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Tools for Detecting Plagiarism in Online Exams

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Conference

2021 ASEE Virtual Annual Conference Content Access

Location

Virtual Conference

Publication Date

July 26, 2021

Start Date

July 26, 2021

End Date

July 19, 2022

Conference Session

Tools and Strategies for Teaching Online Courses

Tagged Division

New Engineering Educators

Page Count

17

Permanent URL

https://peer.asee.org/37915

Download Count

162

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Paper Authors

biography

Edward F. Gehringer North Carolina State University at Raleigh

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Dr. Gehringer is a professor in the Departments of Computer Science, and Electrical & Computer Engineering. His research interests include computerized assessment systems, and the use of machine-learning techniques to improve the quality of reviewing. He teaches courses in the area of software engineering and computer architecture.

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Ashwini Menon

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Guoyi Wang

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Abstract

Students and instructors rightly worry about the impact of cheating in unproctored online exams. There are online proctoring systems, but they are limited in effectiveness. Webcam proctoring can’t see everything in the room, only what the webcam is pointing at. There might be another computer screen behind the webcam. A student might be looking down at a crib sheet or another device, and the only clue would be eye movement, which is not nearly reliable enough to justify an accusation. Further, it may be considered an invasion of privacy for a recording to be made of a room in the student’s home, often a bedroom.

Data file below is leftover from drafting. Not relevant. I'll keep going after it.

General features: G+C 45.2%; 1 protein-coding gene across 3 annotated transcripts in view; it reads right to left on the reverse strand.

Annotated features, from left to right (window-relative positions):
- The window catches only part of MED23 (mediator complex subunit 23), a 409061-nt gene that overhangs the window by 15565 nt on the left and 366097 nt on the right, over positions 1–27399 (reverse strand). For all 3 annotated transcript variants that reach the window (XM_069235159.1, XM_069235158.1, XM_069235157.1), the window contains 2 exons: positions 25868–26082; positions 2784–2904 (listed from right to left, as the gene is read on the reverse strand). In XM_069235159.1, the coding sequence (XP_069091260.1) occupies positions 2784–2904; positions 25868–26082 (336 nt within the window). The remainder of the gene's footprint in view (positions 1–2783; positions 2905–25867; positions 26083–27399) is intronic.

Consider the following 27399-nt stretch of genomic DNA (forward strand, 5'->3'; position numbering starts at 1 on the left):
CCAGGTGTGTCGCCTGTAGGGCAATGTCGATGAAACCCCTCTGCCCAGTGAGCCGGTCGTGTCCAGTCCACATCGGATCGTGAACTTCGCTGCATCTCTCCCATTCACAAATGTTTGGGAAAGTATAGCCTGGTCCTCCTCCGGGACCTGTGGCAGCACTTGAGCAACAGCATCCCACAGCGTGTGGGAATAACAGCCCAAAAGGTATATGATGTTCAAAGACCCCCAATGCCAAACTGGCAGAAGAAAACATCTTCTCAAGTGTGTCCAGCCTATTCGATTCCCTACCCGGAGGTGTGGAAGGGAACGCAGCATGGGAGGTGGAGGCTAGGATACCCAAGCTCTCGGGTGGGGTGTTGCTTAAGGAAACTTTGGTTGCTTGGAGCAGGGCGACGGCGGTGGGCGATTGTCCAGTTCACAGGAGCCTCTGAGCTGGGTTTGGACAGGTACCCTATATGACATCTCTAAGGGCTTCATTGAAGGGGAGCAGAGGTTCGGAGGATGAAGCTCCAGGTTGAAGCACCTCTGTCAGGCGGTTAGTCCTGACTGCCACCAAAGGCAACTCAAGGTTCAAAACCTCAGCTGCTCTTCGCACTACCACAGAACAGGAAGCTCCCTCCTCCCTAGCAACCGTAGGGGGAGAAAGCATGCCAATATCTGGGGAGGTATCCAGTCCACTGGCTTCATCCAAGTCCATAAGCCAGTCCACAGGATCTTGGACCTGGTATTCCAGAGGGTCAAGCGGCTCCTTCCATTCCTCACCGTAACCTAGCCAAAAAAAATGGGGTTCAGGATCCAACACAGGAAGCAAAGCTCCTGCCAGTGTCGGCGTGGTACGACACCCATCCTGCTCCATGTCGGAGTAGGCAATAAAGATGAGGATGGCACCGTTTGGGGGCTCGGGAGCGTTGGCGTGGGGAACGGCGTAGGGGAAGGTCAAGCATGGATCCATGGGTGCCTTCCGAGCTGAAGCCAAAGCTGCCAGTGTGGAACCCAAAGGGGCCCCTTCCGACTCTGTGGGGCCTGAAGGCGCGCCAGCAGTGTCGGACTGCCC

There are several approaches to detecting cheating by using software. One approach is statistical tests. Exams can be compared pairwise in order to find suspicious similarities. Software applications have been created to detect cheating on multiple-choice tests. These include Integrity (http://integrity.castlerockresearch.com/) and SCheck (http://wesolows.wired4wisdom.com/). Essay answers can be checked for plagiarism using an LMS plugin like Unicheck (https://moodle.org/plugins/plagiarism_unicheck) or by uploading a zip file of student answers to Turnitin. While that is not as convenient as using a turnkey application, practices have been developed to streamline the process. There are also several software packages for detecting plagiarism, like CopyDetect, CopyLeaks, and textreuse, that could be incorporated into an LMS by instructional technology support staff.

Gradescope (a unit of Turnitin) is developing a rubric-based approach to detecting cheating. With Gradescope, the instructor administers the exam online, or scans in exam papers. As the instructors grade the test papers, they develop a rubric that awards a certain number of points for particular features of a correct answer or, alternatively, deducts a certain number of points for each mistake. Gradescope then compares the scoring of each exam paper and detects pairs of students who lost (or gained) points for the same reasons on many of the same questions on the exam.

The focus of this presentation will be on tools that are currently usable, either as standalone applications, or as packages that can be incorporated into an LMS. A secondary feature will be a short description of the algorithms that they employ.

Gehringer, E. F., & Menon, A., & Wang, G. (2021, July), Tools for Detecting Plagiarism in Online Exams Paper presented at 2021 ASEE Virtual Annual Conference Content Access, Virtual Conference. https://peer.asee.org/37915

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